August 16, 2007

"Dietrich" tracked by medical bills

(CBS) LOS ANGELES A 26-year-old man was in custody Friday after being on the run for more than a year following a high-speed crash in Malibu that left a rare $1 million Ferrari Enzo in pieces.

The driver of the Ferrari, Swedish national Stefan Eriksson, had previously claimed that a mysterious German man named "Dietrich" had been driving when the collision with the utility pole occurred. Eriksson failed two alcohol breath tests at the scene of the crash, and was later charged with embezzlement related to leased car exports and his video game firm Gizmondo.

Irish native Kearney, who was a passenger in the Ferrari Enzo during the crash, fled the country after the crash but was smuggled back into the U.S. a year later from Tijuana, Mexico.

Authorities tracked him down this week, thanks to medical bills generated after his return to California and sent to a Marina del Rey address, the source said.

Kearney was charged with perjury and obstructing, both misdemeanor crimes. Why would police track this man via medical bills for two misdemeanors? In order to force him to testify against Eriksson in a media-frenzy drunk driving case, undoubtedly.

Medical records are an open book to anyone with a subpoena. All too often medical professionals allow access to records after only an informal request from a detective or investigator. More troubling is the ease with which private investigators and other outside parties seem to get medical records via bribery, pretexting, or court-ordered legal discovery.

If Kearney hadn't had his medical bills sent to his address of record -- the address he gave to police investigators at the crash site -- he might not be under indictment for two misdemeanors today.

Remember, also, that lying to police is usually a misdemeanor and lying to federal agents is a felony. Just ask Martha Stewart.

Read the Findlaw article "How to Avoid Going to Jail under 18 U.S.C. Section 1001 for Lying to Government Agents" for more information on lies within federal jurisdiction and how to decline a federal interview by invoking counsel.

August 15, 2007

Revenge website targets credit score reports yesterday that an illegal website offered to ruin the credit score of anyone for a small fee, and even to arrange to have them suspected of bank fraud.

Making numerous credit applications with the victim's SSN and DOB and invented addresses and names will cause the person's credit to be put on hold, claims the website.

The UK-centric web-based service also offered to create false bank documents, identity cards, automobile registry papers, paychecks and tax forms.

Such fraudulent services are doubtless short-lived when discovered by the public and law enforcement agencies, but this report is illustrative of the types of financial and bureaucratic vulnerability most people have in modern society. You can imagine the potential ramifications in your life if your credit cards, credit line and bank account were suspended, even if only temporarily, and the trouble and costs to have the situation resolved.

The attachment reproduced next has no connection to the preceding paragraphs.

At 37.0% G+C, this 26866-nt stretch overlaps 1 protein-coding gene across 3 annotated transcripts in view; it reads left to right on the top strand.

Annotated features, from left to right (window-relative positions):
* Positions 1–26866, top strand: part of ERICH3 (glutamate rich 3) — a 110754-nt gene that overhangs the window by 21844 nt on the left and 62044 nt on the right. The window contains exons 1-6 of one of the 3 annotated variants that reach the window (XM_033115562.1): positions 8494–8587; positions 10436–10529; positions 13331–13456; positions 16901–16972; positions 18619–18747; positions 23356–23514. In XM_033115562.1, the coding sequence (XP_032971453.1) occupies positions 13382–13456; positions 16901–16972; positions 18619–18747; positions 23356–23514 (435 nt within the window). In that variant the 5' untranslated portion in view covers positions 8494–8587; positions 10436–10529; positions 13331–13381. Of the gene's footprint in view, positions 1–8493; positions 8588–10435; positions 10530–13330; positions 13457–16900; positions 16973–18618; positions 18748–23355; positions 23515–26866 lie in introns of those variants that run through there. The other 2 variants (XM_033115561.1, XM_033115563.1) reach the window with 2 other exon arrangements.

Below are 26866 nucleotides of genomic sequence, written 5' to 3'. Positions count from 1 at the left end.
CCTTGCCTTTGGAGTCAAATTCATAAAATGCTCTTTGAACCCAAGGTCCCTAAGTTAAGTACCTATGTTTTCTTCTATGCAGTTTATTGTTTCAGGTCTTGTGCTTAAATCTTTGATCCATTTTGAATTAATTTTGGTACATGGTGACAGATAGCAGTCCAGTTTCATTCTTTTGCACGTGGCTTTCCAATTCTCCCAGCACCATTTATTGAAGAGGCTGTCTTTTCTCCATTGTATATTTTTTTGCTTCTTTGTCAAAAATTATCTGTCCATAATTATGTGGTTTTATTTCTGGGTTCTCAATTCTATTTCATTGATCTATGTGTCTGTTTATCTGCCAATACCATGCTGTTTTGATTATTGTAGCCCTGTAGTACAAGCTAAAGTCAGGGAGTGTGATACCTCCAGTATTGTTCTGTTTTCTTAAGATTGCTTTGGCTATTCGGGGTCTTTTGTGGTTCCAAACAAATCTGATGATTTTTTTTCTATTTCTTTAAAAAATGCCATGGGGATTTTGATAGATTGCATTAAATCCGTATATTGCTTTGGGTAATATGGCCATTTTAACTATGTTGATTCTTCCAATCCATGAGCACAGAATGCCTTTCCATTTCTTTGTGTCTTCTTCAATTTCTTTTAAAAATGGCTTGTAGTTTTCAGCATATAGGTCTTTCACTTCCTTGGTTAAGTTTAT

Let this threat serve as a another reminder to shred documents, jealously guard your financial privacy and personal information, check your credit report, and avoid situations that could compromise personal data.

August 8, 2007

Irish Grandparent? Irish Passport

Many people who can document that one of their grandparents was an Irish citizen, can apply for Irish citzenship via entry in the Register of Foreign Births, and then apply for an Irish passport. Children of those foreign-born Irish citizens with Irish grandparents are eligible too, as long as the child was born after the parent's citizenship was recorded by an Irish Consulate.

Before applying, I investigated and verified that Ireland had no military draft law and did not tax citizens living abroad, thereby making it safe to proceed. What were the advantages beyond maintaining a link to our ancestral homeland being a conversation piece? The idea of having an EU passport that allowed me to travel and work in the, now 27, nations of the EU without having to hassle with visas and work permits that are usually required to travel, live or work in a foreign nation was appealing. Also, being familiar with the bloody history of the 20th century as well as having worked in both aviation and IT, two areas where backup systems are standard operating procedure, I felt that a costless backup citizenship might make sense for my descendants. The biggest reason was probably the potential advantages it would offer to my children and me in the global economy which, even then was the apparent trend for the future.

U.S. citizens can become dual citizens as long as the alternate citizenship is granted after their U.S. citizenship, as the U.S. citizenship process requires an applicant to renounce all other citizenships. Ireland, by contrast, does not require an applicant to renounce other citizenships.